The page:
Author: Sumanth Swaminathan

Coauthor(s): Klajdi Qirko, PhD

Status: Work In Progress

COPD (Chronic Obstructive Pulmonary Disease) is a lung condition that imposes a significant burden on patients’ daily lives. Flare-ups of this condition (exacerbations) are a frequent trigger of physician and hospital visits, which are both costly and distressing to patients. Moreover, exacerbations are associated with long-term decline in lung function. The need for novel solutions that limit the impact of exacerbations on global health is abundantly apparent. One emerging approach to addressing COPD exacerbation is early detection by way of mobile app technology. Many of these apps, however, utilize rule-based decision frameworks, which struggle to capture the size of the variable space and complexity of variable interactions involved in triage and diagnosis. In this study, we discuss a machine learning-based strategy for early detection of COPD exacerbations and subsequent triage. Our application uses physician assisted data generation and triage to train a supervised machine learning (ML) algorithm. The accuracy of the model is assessed against 9 physicians triaging 101 identical patient cases. Deployment of the ML algorithm behind a simple to use, on demand mobile app yields a product with the potential to reduce severe exacerbations in patients with COPD.

The most relevant variables for COPD management and triage are identified through a combination of literature review and physician consultation. The algorithm is trained on the opinion of 6 pulmonologists each triaging 750 computer generated patient cases that form a training dataset. Each case is simulated as a distinct combination of variables, optimized to cover a statistically comprehensive set of plausible clinical scenarios. The algorithm outputs 1) an exacerbation diagnosis, and 2) A triage recommendation from four choices (no action, continue usual treatment and check back in 1-2 days, call MD, and go to ER). The decision-making within the app contains a variety of supervised machine learning classifiers that are cross validated on 5 folds of the training data set.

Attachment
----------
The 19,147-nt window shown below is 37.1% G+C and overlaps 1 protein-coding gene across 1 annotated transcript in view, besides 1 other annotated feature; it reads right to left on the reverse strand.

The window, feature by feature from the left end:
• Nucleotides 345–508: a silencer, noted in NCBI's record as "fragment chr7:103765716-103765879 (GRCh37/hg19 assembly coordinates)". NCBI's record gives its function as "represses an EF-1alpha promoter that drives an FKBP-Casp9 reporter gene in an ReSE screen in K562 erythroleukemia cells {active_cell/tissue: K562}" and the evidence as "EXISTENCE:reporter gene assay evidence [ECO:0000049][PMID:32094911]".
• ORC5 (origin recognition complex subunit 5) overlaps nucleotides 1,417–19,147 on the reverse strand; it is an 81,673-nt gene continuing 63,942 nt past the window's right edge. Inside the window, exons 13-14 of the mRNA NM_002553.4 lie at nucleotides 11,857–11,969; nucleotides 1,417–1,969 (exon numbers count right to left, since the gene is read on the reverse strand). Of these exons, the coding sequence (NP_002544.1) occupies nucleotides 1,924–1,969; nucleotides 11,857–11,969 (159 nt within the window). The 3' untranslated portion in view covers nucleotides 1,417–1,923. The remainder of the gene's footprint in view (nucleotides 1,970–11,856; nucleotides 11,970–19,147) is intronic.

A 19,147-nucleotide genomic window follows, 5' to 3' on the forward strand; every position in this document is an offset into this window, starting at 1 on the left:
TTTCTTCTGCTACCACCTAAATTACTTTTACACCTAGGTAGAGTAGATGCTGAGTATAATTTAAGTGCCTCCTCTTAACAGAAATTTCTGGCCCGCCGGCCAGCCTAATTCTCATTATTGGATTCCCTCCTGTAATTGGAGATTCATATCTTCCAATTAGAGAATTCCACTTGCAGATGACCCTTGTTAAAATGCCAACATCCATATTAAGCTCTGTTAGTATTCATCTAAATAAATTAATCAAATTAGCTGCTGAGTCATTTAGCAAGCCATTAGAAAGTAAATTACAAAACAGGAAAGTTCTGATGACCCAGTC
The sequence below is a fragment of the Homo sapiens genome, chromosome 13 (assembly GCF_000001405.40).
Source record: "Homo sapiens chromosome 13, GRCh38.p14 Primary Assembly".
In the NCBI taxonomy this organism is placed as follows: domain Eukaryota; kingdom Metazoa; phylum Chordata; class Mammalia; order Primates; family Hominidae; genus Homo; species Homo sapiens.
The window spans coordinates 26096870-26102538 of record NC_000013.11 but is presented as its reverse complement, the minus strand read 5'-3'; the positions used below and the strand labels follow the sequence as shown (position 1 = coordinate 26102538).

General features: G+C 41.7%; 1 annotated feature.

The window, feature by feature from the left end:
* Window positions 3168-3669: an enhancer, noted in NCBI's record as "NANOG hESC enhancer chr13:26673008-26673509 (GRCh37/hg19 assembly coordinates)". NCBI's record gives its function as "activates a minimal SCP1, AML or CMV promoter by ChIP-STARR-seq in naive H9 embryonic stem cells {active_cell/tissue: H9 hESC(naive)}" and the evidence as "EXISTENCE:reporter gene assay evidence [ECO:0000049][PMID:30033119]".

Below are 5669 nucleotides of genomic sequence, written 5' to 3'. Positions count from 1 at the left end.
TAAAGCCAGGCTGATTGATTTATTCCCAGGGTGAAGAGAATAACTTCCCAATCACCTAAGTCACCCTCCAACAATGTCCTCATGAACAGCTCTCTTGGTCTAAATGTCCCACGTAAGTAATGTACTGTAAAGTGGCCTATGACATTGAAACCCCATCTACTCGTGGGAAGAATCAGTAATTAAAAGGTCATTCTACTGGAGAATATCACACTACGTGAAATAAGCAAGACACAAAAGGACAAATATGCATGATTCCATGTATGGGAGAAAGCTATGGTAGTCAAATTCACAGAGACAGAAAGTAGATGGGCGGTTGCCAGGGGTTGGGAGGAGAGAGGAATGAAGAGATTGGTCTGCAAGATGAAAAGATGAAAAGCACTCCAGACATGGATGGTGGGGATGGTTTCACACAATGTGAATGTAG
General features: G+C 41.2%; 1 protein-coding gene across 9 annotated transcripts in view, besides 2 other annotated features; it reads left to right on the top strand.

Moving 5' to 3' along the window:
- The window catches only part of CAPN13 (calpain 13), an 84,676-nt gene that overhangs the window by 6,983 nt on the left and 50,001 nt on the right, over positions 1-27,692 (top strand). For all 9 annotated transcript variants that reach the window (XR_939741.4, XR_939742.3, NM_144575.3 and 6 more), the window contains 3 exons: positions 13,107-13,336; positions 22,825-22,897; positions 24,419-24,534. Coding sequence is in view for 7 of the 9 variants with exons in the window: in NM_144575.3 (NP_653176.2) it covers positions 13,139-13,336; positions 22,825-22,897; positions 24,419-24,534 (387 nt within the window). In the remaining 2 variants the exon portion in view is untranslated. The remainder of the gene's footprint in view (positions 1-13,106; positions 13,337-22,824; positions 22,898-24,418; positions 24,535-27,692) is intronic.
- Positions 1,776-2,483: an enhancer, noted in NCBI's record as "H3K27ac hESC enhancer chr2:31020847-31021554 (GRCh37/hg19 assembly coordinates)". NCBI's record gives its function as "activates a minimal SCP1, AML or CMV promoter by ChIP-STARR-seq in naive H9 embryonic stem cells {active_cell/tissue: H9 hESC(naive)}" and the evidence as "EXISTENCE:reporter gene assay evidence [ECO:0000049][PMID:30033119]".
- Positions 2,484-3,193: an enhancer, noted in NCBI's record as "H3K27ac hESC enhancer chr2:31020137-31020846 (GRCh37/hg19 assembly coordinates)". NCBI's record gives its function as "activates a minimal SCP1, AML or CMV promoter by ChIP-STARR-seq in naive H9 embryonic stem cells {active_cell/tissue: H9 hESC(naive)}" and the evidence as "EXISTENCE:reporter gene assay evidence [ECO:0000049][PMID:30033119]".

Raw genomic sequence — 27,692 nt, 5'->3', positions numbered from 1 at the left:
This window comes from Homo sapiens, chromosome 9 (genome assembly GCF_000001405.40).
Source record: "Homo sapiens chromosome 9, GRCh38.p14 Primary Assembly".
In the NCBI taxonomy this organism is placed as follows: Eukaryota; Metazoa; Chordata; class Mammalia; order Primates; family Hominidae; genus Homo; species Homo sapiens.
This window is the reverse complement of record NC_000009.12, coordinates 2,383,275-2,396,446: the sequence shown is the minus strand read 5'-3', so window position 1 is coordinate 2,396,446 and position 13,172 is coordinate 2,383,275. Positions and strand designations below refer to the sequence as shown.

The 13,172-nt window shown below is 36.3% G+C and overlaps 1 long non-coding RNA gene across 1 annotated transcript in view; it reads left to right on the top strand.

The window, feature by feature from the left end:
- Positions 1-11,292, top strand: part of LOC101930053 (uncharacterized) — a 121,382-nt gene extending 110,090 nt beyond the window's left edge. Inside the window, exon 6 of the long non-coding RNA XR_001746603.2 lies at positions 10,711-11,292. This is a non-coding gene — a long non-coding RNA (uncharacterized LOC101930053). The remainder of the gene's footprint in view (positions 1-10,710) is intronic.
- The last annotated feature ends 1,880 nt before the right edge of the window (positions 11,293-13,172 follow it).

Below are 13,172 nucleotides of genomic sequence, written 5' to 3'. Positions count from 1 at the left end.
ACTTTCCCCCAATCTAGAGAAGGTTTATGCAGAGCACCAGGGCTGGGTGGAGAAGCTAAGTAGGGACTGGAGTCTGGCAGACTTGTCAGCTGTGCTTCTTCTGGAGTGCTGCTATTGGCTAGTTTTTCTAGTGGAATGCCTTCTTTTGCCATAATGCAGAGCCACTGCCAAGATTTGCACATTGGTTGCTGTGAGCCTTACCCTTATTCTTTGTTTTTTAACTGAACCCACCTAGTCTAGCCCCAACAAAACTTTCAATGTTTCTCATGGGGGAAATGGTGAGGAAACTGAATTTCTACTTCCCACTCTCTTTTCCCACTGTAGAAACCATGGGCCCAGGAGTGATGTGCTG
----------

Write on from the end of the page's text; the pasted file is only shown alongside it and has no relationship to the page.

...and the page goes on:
We tested the algorithm by comparing its assessments of exacerbation and triage recommendations with that of 9 physicians on 100 validation cases. 90 of these cases were statistically generated and clinically validated while 10 high complexity cases were added a priori by physicians. On this set of validation patients, the algorithm correctly assigned the exacerbation and triage classes with accuracy of 97% and 89% respectively using consensus majority opinion as the gold standard. This score was better than all 9 MDs participating individually in the same test in all classification categories. The algorithm further demonstrated superior accuracy and sensitivity in diagnosing emergency events. The final model has been deployed behind Revon Systems’ Smart Symptom Tracker, which is currently undergoing a clinical trial on anxiety reduction, quality of life, and exacerbation reduction at The Vancouver Clinic in Vancouver, Washington.